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7/1/2021

Sanitation: Insect Pest Management in Greenhouses

Raymond A. Cloyd & Nathan J. Herrick
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The protection of greenhouse-grown horticultural crops, including ornamen-tals and vegetables, from plant damage caused by insect pests is primarily associated with insecticide and/or biological control strategies. However, the success of either strategy can be improved by implementing proper cultural control strategies.

Cultural control strategies can substantially alleviate problems with insect pests and subsequent plant damage to greenhouse-grown crops. Cultural control strategies are easy to perform and inexpensive in terms of managing insect pest populations. Furthermore, cultural control strategies may reduce insecticide resistance and environmental contamination by decreasing inputs from insecticide applications.

Figure 1. The presence of weeds in the greenhouse, either underneath benches or in containers, can lead to increases in insect pest populations.

Figure 2. Geotextile fabric barrier installed underneath benches can minimize problems with weeds in greenhouses.

An important cultural control strategy affiliated with horticultural crop production systems is sanitation. Sanitation is an important component of plant protection programs designed to mitigate problems with insect pest populations and prevent plant damage. Sanitation can be used with other plant protection strategies, such as scouting, and/or applying insecticides or biological control agents to improve the suppression of insect pest populations and prevent plant damage to greenhouse-grown horticultural crops.

Sanitation also entails the removal of weeds from inside, as well as around the perimeter, of the greenhouse, disposal of plant and growing medium debris or residues, and managing algae within the greenhouse. 

Weed management

Weed seeds can enter greenhouses through vents, doors and sidewalls by means of wind currents. Weed seeds can also enter greenhouses via plant material, tools, equipment and personnel. Weeds can serve as reservoirs or alternate hosts for many insect pests, including aphids, thrips, leafhoppers, mealybugs and whiteflies.

The presence of weeds in the greenhouse, either underneath benches or in containers (Figure 1), can lead to increases in insect pest populations, which can then migrate onto the main crop(s) and cause plant damage. However, the abundance of insect pests on weeds depends on the number and distribution of particular weed species.

Weeds also can harbor diseases such as viruses, which are transmitted by insects that initially feed on weeds and then feed on the main greenhouse-grown horticultural crops. Insects that can transmit viruses from weeds include aphids, leafhoppers, thrips and whiteflies.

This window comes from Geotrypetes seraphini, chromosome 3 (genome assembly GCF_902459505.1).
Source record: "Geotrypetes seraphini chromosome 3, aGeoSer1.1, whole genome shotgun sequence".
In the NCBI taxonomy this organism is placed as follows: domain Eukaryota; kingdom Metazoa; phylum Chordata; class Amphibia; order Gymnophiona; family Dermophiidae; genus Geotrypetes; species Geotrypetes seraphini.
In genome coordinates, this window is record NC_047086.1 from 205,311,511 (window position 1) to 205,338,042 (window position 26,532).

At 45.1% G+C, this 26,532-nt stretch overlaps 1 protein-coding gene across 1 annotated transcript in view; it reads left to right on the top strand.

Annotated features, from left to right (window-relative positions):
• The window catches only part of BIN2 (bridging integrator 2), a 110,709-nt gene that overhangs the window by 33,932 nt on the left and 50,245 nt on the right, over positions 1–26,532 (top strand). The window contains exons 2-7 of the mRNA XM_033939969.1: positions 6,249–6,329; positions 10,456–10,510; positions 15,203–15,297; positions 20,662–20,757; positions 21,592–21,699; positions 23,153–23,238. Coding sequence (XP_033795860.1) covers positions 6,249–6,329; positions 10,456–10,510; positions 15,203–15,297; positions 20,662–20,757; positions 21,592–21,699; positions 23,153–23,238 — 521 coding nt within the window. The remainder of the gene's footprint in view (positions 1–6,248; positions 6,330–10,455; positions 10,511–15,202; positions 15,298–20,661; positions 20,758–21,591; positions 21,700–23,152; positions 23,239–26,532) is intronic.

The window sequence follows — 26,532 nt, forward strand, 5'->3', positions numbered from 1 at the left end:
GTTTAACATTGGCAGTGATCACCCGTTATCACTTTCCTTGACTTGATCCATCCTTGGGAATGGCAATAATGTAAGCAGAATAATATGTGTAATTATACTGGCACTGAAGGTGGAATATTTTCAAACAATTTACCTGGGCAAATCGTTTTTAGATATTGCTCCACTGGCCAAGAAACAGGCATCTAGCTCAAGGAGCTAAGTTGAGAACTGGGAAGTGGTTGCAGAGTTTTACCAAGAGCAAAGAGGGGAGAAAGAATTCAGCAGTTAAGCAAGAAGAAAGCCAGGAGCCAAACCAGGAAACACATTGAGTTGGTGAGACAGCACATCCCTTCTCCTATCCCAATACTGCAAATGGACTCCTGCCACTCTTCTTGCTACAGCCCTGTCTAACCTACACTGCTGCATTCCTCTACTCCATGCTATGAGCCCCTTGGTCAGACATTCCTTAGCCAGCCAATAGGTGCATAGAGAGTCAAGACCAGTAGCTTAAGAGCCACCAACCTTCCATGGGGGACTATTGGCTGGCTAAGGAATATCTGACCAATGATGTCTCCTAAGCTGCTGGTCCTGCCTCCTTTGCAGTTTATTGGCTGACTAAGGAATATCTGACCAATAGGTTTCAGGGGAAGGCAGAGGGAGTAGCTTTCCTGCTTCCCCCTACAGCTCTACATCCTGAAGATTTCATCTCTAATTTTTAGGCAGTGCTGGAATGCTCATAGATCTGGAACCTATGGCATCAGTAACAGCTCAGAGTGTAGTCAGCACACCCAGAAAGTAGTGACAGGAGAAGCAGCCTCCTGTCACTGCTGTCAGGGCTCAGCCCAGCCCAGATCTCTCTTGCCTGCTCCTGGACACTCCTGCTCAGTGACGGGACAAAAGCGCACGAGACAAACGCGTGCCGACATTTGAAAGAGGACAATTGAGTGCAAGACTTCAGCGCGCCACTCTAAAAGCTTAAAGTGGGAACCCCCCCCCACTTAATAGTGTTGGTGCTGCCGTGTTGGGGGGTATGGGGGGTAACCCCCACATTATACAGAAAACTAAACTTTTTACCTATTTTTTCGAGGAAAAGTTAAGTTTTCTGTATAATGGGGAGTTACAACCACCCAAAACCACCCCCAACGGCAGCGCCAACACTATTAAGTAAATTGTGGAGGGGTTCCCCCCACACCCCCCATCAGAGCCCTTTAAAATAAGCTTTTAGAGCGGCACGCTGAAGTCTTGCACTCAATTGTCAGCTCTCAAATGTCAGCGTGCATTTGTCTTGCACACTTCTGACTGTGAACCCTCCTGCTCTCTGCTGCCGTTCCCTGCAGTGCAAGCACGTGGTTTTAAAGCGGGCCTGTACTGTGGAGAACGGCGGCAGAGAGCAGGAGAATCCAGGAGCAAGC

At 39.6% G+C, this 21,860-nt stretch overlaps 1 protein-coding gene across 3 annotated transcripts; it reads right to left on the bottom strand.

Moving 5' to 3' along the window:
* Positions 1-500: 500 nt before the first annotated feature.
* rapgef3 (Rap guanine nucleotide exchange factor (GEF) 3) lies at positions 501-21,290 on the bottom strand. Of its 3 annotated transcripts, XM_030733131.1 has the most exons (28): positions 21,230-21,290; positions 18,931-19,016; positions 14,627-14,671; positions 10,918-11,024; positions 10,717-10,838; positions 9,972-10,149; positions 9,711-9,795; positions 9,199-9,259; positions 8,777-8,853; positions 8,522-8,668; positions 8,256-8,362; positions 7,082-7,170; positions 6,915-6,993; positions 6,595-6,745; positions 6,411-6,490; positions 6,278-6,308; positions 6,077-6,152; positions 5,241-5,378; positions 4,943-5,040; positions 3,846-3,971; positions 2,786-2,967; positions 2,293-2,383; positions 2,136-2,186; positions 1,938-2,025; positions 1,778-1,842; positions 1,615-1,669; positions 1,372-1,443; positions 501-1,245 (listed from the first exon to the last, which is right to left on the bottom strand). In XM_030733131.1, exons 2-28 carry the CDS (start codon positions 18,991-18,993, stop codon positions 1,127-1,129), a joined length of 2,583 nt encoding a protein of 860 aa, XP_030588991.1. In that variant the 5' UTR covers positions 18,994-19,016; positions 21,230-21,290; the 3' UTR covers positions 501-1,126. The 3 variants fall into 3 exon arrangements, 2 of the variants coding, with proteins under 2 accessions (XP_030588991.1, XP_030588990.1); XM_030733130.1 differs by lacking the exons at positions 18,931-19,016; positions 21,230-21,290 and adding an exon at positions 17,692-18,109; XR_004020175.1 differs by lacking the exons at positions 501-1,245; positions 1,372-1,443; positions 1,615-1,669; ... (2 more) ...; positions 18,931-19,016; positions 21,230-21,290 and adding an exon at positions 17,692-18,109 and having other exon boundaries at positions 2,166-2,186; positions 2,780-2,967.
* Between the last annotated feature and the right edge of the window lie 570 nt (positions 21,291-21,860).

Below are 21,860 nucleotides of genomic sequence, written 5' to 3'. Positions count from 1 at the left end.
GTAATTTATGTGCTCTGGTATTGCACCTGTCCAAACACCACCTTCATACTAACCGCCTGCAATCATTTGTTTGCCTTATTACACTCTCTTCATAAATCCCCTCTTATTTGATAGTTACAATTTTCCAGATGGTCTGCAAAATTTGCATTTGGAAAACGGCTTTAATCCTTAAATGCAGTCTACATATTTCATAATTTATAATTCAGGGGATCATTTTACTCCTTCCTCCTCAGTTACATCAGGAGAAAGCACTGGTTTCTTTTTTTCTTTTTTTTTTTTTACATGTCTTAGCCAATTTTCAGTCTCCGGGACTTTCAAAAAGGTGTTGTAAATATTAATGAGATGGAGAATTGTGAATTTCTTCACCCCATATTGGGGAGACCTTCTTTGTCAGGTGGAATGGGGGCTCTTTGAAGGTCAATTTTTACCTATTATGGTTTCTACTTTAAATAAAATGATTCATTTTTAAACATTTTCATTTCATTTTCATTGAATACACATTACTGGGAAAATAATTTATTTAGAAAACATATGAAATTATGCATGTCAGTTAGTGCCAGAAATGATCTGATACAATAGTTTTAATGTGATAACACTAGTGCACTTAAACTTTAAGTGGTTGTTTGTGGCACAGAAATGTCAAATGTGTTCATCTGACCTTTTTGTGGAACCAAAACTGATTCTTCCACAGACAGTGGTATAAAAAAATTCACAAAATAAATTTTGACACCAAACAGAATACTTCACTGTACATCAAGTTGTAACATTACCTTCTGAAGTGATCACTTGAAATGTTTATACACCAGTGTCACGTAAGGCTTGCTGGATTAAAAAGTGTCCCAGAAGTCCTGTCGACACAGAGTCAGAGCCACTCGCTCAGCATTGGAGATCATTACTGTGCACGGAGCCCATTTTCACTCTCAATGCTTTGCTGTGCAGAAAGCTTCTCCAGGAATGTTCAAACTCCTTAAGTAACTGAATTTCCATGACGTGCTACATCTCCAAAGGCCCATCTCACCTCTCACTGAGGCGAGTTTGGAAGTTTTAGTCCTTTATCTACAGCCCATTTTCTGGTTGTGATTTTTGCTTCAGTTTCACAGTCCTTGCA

For example, weeds located under benches, or in planting beds or containers, may serve as reservoirs for the tospoviruses Impatiens Necrotic Spot Virus (INSV) and Tomato Spotted Wilt Virus (TSWV) that are transmitted by western flower thrips (Frankliniella occidentalis) adults. Weeds that serve as sources of INSV include chickweed (Stellaria media), oxalis (Oxalis sp.), jewelweed (Impatiens capensis), bittercress (Barbarea vulgaris), gill-over-the-ground (Glechoma hederacea) and galinsoga (Tridax trilobata). 

Article ImageThe removal of weeds, especially those in the Solanaceae (potato) and Compositae (chrysanthemum) plant families, from within and around the greenhouse alleviates problems with insects that transmit viruses. Removing weeds eliminates alternate hosts for insect pests and reservoirs of viruses. Weed removal also reduces the potential for insect pests to migrate into a greenhouse, attack the main crop(s) and transmit plant viruses. For example, western flower thrips overwinter on weeds and can migrate into greenhouses in spring and summer.

Figure 3. All plant and growing medium debris or residues must be placed into refuse containers with tight-sealing lids.

Figure 4. Algae accumulating on floors, walkways and underneath benches can cause problems.

Strategies that will minimize problems with weeds in and around greenhouses include the installation of geotextile or fabric barriers, hand removal, mowing and using herbicides. Geotextile or fabric barriers are woven materials that allow air and water movement, and can minimize problems with weeds in greenhouses when installed over flooring and underneath benches (Figure 2). Hand removal is quick and easy, but is a labor-intensive and time-consuming method of weed control. In addition, hand removal may not be practical, especially in large greenhouses with soil or gravel floors. All weeds that are hand-pulled must be removed from the greenhouse and not left on the ground to avoid weed seeds from germinating.